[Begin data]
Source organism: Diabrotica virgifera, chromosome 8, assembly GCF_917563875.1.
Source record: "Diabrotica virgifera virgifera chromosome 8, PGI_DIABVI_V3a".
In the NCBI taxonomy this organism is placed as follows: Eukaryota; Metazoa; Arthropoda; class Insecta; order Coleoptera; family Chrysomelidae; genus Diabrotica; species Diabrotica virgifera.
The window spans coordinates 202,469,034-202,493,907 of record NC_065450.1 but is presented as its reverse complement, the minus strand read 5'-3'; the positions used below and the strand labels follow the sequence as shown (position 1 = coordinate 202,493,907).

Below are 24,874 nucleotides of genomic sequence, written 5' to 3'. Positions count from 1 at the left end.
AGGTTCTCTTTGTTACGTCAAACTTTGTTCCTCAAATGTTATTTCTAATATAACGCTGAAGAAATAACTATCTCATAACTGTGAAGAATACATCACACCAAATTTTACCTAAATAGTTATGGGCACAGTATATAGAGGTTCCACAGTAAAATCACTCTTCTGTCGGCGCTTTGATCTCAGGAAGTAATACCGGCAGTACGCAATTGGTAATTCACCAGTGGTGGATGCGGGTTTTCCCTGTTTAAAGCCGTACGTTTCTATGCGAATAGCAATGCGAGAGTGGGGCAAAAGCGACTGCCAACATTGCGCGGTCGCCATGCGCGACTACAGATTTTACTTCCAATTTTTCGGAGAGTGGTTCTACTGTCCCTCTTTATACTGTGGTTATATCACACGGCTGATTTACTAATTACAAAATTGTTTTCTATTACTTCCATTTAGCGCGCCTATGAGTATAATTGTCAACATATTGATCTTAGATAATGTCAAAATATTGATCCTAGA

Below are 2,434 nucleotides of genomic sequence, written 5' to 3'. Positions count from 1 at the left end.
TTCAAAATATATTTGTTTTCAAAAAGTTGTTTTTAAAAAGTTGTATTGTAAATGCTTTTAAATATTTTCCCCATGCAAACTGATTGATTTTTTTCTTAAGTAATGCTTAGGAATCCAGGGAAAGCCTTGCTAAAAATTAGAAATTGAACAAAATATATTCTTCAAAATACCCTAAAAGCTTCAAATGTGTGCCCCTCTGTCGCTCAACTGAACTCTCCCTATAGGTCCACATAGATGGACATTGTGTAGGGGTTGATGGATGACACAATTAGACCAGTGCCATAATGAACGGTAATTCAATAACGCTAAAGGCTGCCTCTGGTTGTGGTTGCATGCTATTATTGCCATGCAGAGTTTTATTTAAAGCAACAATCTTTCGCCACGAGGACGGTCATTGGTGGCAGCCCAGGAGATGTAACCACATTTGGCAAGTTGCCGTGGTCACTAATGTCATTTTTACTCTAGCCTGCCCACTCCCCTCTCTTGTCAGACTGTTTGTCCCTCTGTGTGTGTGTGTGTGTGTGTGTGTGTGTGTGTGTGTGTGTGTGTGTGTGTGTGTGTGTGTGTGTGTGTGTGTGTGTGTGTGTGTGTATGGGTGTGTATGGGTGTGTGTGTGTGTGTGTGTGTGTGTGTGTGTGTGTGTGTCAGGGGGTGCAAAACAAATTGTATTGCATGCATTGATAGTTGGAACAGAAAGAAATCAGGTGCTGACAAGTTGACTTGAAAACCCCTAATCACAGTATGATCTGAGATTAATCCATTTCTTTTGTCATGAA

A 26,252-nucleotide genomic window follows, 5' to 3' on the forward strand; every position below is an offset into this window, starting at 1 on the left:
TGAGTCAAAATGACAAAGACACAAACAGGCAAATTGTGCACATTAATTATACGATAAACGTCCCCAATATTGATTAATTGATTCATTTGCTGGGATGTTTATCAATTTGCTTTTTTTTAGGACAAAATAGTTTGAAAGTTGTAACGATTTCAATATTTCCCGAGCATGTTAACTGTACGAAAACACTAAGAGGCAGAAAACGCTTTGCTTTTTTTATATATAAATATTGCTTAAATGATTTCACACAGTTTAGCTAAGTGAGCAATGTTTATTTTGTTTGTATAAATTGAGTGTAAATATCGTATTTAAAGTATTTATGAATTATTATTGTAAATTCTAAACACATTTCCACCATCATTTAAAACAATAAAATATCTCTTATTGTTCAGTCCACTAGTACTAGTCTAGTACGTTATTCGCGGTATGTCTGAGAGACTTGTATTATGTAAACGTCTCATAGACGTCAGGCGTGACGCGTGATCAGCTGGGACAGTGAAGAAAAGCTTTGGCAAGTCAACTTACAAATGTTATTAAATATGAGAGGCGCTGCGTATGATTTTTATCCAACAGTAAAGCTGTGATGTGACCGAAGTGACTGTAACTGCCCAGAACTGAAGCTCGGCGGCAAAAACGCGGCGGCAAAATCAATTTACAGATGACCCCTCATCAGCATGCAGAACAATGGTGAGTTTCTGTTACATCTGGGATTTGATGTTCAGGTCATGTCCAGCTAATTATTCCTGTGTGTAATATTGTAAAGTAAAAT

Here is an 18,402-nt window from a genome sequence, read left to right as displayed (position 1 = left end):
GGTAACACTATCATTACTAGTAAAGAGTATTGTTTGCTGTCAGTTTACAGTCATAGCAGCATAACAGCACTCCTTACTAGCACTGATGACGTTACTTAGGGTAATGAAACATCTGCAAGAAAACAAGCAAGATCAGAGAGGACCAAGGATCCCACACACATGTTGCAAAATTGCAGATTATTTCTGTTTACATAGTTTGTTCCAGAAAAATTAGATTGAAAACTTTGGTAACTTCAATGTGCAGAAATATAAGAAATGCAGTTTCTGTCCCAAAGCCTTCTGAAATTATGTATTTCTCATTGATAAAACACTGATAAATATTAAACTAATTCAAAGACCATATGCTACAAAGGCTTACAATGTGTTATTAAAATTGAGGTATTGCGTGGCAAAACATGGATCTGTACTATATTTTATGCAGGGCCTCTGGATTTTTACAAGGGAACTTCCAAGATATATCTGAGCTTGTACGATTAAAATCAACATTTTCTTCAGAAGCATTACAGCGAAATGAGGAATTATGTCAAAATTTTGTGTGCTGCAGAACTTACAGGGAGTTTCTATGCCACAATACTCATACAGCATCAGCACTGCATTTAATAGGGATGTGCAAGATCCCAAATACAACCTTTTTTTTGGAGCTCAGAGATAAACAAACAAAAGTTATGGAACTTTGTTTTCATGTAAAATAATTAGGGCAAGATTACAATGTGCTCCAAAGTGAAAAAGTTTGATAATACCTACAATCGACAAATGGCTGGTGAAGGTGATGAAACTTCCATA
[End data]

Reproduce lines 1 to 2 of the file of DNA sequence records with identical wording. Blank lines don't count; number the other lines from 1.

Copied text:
Source organism: Diabrotica virgifera, chromosome 8, assembly GCF_917563875.1.
Source record: "Diabrotica virgifera virgifera chromosome 8, PGI_DIABVI_V3a".